Dodge sold 2,399 cars, and most of them were automatics. The entire program was fast paced, from announcement in February to the last day of production in mid-April. By the time car magazines hit the stands, they were reviewing a car that had already terminated production and was sitting on dealer lots. It should have been an ideal publicity push. Sales were good but not stellar due to stiff prices and intense rivalry.
Out the door, the T/A was a very good street car capable of 14-second quarter-mile times, and its suspension additions did help handling somewhat. But it had understeer issues at high speeds, and that didn’t help its road-racer image.
The Challenger T/A, along with the Boss 302, Z/28, and AAR ’Cuda, was often heralded as an excellent performance-car buy. They were touted as future “investment” cars as early as 1978, but it took the mid-1980s muscle car revival by baby boomers to buff the T/A’s merits to a high sheen.
A usable muscle car on the up
Challenger T/As are fast, yet docile enough to drive in traffic and use around town. Until two years ago, they were also relatively affordable thanks to a soft market. This changed after 2014, with record-breaking sales generated from the partial dispersal of the Wellborn Collection of Mopars, much like what happened to Pontiacs when collector Milton Robson parted ways with some of his cars in 2010.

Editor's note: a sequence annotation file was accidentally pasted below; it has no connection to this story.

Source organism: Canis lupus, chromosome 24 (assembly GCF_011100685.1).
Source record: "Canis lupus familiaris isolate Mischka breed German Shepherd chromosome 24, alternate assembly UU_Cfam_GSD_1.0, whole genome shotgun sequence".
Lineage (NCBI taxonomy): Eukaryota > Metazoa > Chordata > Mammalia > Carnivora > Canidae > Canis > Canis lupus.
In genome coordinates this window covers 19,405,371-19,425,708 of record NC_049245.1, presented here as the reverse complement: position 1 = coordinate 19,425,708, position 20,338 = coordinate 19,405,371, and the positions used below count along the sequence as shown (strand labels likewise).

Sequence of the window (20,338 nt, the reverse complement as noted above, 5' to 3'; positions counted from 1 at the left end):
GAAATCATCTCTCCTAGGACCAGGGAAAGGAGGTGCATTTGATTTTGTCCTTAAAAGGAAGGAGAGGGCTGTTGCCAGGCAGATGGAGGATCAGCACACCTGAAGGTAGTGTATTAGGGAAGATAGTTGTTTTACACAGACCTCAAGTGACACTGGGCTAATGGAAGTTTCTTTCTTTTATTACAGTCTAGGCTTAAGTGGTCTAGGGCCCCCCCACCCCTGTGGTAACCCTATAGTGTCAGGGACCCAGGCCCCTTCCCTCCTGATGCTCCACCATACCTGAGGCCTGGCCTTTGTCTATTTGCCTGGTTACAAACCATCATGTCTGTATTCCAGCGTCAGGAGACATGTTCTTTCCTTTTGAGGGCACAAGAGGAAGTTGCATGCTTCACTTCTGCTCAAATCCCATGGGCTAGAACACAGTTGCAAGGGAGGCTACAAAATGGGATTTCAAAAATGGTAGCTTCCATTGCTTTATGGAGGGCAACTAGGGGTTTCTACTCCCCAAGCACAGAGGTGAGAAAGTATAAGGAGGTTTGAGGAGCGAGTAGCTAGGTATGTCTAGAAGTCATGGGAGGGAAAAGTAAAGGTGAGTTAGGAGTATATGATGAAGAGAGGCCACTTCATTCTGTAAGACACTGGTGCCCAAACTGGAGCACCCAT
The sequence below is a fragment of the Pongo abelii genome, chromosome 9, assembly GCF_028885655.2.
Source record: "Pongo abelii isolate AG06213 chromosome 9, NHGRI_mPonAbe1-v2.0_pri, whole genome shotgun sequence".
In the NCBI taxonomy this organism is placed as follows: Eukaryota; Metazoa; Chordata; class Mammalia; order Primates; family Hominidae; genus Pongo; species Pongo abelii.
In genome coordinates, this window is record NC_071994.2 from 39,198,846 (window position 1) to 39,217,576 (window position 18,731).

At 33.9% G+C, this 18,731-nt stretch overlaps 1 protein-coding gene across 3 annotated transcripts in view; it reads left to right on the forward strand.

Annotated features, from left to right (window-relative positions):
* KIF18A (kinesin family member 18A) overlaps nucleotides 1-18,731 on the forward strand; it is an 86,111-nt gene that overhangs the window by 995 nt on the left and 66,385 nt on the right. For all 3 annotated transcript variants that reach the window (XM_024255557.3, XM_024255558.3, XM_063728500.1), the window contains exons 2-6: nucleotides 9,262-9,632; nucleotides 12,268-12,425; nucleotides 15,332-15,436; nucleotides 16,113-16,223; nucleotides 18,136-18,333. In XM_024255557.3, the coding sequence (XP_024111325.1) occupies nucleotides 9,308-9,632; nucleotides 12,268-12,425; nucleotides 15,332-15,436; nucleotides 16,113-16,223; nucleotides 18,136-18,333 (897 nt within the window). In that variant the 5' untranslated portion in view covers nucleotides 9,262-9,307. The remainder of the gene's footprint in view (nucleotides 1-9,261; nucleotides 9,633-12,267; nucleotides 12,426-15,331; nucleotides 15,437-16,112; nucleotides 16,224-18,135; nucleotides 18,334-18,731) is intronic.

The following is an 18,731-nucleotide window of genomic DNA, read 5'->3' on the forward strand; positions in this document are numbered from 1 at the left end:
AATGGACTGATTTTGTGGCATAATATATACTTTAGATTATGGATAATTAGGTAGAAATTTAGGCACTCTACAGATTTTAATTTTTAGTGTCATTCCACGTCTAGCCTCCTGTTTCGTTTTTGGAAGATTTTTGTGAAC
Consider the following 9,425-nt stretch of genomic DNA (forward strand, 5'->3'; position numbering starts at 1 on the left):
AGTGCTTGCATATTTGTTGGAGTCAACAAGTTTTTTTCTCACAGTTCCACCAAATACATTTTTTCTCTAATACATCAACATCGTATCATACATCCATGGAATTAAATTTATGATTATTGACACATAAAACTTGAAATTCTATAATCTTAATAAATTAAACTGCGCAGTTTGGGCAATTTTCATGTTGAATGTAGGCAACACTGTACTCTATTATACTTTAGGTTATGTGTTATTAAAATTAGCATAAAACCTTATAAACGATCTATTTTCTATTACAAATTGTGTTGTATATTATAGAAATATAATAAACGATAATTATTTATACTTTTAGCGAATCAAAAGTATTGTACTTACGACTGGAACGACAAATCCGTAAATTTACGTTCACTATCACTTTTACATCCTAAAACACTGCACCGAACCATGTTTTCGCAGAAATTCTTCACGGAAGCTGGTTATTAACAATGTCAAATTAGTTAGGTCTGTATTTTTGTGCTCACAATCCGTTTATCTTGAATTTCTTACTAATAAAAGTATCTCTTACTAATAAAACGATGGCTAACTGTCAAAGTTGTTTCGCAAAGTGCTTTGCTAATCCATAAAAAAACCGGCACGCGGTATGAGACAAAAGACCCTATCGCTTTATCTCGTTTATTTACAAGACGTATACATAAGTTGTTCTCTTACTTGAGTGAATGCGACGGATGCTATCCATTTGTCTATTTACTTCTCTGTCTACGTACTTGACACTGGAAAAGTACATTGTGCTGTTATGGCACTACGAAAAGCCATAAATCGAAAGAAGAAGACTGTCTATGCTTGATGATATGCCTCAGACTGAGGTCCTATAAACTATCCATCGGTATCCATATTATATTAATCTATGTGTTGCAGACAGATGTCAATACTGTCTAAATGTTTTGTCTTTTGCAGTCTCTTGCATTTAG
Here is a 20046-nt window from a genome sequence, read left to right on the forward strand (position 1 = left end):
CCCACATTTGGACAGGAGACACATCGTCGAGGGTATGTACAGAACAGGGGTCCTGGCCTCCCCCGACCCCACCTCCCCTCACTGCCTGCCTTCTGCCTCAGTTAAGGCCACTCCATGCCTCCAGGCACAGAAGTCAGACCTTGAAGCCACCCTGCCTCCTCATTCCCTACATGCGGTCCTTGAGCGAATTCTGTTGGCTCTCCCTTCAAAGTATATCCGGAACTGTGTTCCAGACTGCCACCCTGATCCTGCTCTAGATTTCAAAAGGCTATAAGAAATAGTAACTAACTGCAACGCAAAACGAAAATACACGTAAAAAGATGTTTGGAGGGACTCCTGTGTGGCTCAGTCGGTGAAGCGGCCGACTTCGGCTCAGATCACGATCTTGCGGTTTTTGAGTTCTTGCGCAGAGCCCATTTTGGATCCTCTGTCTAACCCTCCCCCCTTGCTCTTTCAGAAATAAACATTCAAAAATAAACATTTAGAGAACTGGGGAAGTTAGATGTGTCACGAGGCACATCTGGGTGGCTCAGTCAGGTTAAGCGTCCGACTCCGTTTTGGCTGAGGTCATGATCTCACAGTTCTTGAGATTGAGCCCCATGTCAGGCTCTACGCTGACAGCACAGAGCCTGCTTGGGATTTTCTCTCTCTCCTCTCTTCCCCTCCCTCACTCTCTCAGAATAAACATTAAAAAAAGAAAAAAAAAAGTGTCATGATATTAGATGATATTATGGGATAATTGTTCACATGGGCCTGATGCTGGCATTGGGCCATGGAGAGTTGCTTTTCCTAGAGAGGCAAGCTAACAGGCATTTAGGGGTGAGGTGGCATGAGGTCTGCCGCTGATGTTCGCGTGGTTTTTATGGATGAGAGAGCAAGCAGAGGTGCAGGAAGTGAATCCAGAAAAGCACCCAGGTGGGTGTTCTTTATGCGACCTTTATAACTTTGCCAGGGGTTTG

Both of those collection sales produced startling record prices for certain models, which created a buzz and temporary lift in private-sale prices. For a while, triple-black 1969 GTO convertibles were all the rage. The difference here is the record prices achieved with Wellborn Mopars are perceived by some to be an indicator of a reviving muscle car market.
Pricing activity on Challenger T/As supports the comeback theory. In 2014, it was possible to get an average T/A for $50k and a primo car for $70k. Median price, based out of all the auction sales that year, was $64,400. A year later, the median price rose by $10k.
Today, the price for a typical T/A car is around $70k, with excellent examples bringing nearly $95k. You can still bag a nice driver T/A for a price in the mid-$60k range, but it will be bare-bones or in need of restoration before time at any serious car shows. If you want the hot options such as quick-ratio power steering, backlight louvers, Rallye wheels, elastomeric bumpers and Rallye dash, you’re well past $120,000.
Looking at the big picture, Challenger T/As are still a bargain compared to a factory dual-quad Z/28 or Cross Boss 302. You can’t get either of those for the price paid for our subject car.
Finished in desirable Top Banana yellow, this car also has Rallye wheels, body-color mirrors, radio, and the scarce 4-speed transmission as extras. The new owner has a relatively early-build numbers-matching example with documentation and a full restoration. All things considered, this was bought at market price, and I’d consider it a good deal at that.
(Introductory description courtesy of Barrett-Jackson.